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opposite direction. There are few appearances more deceptive than that amount of inclination which a distant mountain exhibits to the eye; the apparent steepness very far exceeding the real declivity. The Silla mountain, near Caraccas, rising to the height of from eight to nine thousand feet, at an angle of 53" 28', probably makes the nearest approach to perpendicularity of any great elevation yet known. Occasional interruptions occur in the general direction of a chain, from its component parts spreading out laterally, beyond which the general direction is resumed. These deviating masses, common in the Andes, are called mountain-knots.—Milner.
LESSON XX. THE SOUL IMMORTAL.
Babert. Will my soul live, mother, after my body is dead?
Mother. Robert, your soul will never die. Your body will die, and be laid in the grave, and turn to dust. But your soul will never die. It will live always.
Eobert. I do not understand you, mother.
Mother. Look here, Robert; I will make as many marks on this slate as there are days in one year. There, I have made the marks. Now, do you count them.
Eobert. I have counted them, mother, and there are three hundred and sixty-five.
Mother. That is right: there are three hundred and sixty-five days in one year, and if I were to make as many marks again, they would amount to as many as there are days in two years. Now, suppose I were to fill all the slate full of marks on both sides, how many years do you suppose they would all represent?
Eobert. I do not know, mother. Perhaps they would represent as many as ten years.
Mother. Well, they would, —about that. Now, suppose I were to fill ten slates full, how many years would that amount to?
Robert. One hundred, mother; because ten tens make one hundred.
Mother. Suppose this room were full of slates— as full as it could hold, one piled on the top of another, and every slate were full of marks, and every mark made one year, how many years would they all make?
Robert. Oh! I do not know, mother—I could not count them.
Mother. Suppose every room in this house were full of slates, all covered with marks, and every house in this town full of them, and you should carry them all into a large field, and pile them all, one on the top of another, how many years would they all make?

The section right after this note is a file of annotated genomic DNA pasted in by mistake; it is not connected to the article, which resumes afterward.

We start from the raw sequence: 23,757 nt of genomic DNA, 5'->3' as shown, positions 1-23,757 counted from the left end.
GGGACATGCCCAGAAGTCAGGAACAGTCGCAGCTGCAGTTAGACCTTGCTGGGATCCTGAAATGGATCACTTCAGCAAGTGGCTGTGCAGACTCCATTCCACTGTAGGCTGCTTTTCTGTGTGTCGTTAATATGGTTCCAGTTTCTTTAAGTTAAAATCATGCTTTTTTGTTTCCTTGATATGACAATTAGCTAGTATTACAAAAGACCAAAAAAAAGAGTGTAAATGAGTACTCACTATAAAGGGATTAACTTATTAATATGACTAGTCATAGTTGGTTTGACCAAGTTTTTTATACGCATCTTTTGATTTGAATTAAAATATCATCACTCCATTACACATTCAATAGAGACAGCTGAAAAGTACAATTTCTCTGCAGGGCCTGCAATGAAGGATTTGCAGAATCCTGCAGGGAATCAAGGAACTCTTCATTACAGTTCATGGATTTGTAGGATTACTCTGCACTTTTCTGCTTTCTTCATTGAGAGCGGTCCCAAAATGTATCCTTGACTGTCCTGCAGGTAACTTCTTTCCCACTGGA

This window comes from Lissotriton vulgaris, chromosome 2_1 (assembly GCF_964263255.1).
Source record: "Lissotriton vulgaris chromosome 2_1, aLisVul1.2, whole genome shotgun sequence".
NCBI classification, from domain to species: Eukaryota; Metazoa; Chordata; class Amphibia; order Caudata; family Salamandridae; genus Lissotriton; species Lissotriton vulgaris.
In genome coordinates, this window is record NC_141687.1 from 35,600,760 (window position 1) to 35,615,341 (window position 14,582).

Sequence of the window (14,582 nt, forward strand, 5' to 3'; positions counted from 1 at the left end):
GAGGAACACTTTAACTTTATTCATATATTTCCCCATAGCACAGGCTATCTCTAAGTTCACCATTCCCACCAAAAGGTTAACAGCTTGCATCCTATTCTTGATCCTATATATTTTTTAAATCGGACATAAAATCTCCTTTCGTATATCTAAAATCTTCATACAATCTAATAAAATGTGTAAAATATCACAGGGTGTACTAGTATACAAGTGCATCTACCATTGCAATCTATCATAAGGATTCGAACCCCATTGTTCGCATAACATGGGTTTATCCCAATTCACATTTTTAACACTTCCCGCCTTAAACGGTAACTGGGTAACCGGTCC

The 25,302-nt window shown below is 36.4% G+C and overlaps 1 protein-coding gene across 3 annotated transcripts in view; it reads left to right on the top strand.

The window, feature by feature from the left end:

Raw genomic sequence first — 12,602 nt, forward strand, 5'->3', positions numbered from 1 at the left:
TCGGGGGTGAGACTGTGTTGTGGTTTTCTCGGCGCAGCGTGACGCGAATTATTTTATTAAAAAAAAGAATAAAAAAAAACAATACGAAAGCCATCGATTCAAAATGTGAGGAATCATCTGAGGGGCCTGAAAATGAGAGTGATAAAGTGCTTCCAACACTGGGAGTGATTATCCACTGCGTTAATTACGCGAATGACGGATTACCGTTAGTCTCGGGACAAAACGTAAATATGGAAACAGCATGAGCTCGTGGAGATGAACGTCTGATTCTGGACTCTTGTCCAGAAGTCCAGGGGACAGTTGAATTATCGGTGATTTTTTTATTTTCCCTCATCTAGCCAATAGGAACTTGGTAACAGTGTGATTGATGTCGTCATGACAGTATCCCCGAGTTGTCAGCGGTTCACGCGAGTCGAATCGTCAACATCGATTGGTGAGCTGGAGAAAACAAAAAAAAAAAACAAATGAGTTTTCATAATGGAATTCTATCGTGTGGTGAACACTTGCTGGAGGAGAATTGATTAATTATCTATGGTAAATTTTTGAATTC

Robert. Oh, mother, nobody could tell! It would take you all your life to count them.
Mother. Well, my son, your soul will live as many years as could be represented by all the marks on all the slates.
Robert. And will my soul die then, mother?
Mother. No, Robert, it will not die then; but will keep on living. It will live as many years again as all the marks on the slates in the great pile; and then it will not die—it will still keep on living. It will live as many years as all the marks would amount to on a hundred such piles of slates—on a thousand such piles of slates— on as many such piles as you can think of, from the ground away up to the sky, one on the top of another. And even then your soul will not die—it will still keep on living. Your soul will live for ever. It will never, never die.
Robert. Oh, mother, how long my soul will live! I cannot think how long it •will live. But where will it live? Where will it go to when I die? Who will take care of my soul? What will it do? Will it keep thinking? Will your soul, and mine, and dear sister Eliza's, go to the same place, mother, after we are all dead? Do you know? If you do, do tell me. I wish to know all about it, very much indeed.
MotJier. Robert, I am afraid we have not time now, but it shall not be long before I will tell you more. You will have a great deal to learn about your soul; and about where it is going to, after your body is dead and laid in the grave; and what you must do, that your soul may be happy for ever. For, remember, your soul will never die. Your soul will live for ever.—Gallaudet.
LESSON XXI. THE HERO AND THE ROBBER.